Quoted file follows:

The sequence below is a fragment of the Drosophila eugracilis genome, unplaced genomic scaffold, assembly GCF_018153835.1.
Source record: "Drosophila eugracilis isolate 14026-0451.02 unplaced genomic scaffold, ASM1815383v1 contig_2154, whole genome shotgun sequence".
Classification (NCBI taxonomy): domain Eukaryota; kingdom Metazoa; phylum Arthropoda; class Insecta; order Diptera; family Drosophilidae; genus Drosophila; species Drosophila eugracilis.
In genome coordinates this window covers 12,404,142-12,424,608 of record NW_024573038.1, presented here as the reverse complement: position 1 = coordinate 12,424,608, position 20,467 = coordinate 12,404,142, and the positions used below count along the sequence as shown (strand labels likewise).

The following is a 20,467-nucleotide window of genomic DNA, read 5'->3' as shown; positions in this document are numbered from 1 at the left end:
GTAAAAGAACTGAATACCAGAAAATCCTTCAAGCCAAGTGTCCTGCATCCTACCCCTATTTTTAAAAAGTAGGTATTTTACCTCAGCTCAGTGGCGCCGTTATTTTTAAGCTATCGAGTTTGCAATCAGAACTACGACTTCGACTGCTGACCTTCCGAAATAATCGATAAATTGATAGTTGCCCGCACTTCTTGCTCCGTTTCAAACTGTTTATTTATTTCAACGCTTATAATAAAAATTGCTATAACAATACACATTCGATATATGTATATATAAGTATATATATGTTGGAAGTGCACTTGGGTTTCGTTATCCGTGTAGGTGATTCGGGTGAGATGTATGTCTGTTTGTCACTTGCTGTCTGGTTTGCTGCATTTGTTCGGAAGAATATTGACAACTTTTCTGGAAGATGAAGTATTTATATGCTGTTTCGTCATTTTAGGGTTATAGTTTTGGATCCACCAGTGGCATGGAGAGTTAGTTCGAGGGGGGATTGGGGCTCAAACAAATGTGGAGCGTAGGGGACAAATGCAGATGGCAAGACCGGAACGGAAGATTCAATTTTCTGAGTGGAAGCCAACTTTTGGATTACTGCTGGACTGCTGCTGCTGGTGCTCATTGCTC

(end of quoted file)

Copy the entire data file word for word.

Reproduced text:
The sequence below is a fragment of the Drosophila eugracilis genome, unplaced genomic scaffold, assembly GCF_018153835.1.
Source record: "Drosophila eugracilis isolate 14026-0451.02 unplaced genomic scaffold, ASM1815383v1 contig_2154, whole genome shotgun sequence".
Classification (NCBI taxonomy): domain Eukaryota; kingdom Metazoa; phylum Arthropoda; class Insecta; order Diptera; family Drosophilidae; genus Drosophila; species Drosophila eugracilis.
In genome coordinates this window covers 12,404,142-12,424,608 of record NW_024573038.1, presented here as the reverse complement: position 1 = coordinate 12,424,608, position 20,467 = coordinate 12,404,142, and the positions used below count along the sequence as shown (strand labels likewise).

The following is a 20,467-nucleotide window of genomic DNA, read 5'->3' as shown; positions in this document are numbered from 1 at the left end:
GTAAAAGAACTGAATACCAGAAAATCCTTCAAGCCAAGTGTCCTGCATCCTACCCCTATTTTTAAAAAGTAGGTATTTTACCTCAGCTCAGTGGCGCCGTTATTTTTAAGCTATCGAGTTTGCAATCAGAACTACGACTTCGACTGCTGACCTTCCGAAATAATCGATAAATTGATAGTTGCCCGCACTTCTTGCTCCGTTTCAAACTGTTTATTTATTTCAACGCTTATAATAAAAATTGCTATAACAATACACATTCGATATATGTATATATAAGTATATATATGTTGGAAGTGCACTTGGGTTTCGTTATCCGTGTAGGTGATTCGGGTGAGATGTATGTCTGTTTGTCACTTGCTGTCTGGTTTGCTGCATTTGTTCGGAAGAATATTGACAACTTTTCTGGAAGATGAAGTATTTATATGCTGTTTCGTCATTTTAGGGTTATAGTTTTGGATCCACCAGTGGCATGGAGAGTTAGTTCGAGGGGGGATTGGGGCTCAAACAAATGTGGAGCGTAGGGGACAAATGCAGATGGCAAGACCGGAACGGAAGATTCAATTTTCTGAGTGGAAGCCAACTTTTGGATTACTGCTGGACTGCTGCTGCTGGTGCTCATTGCTC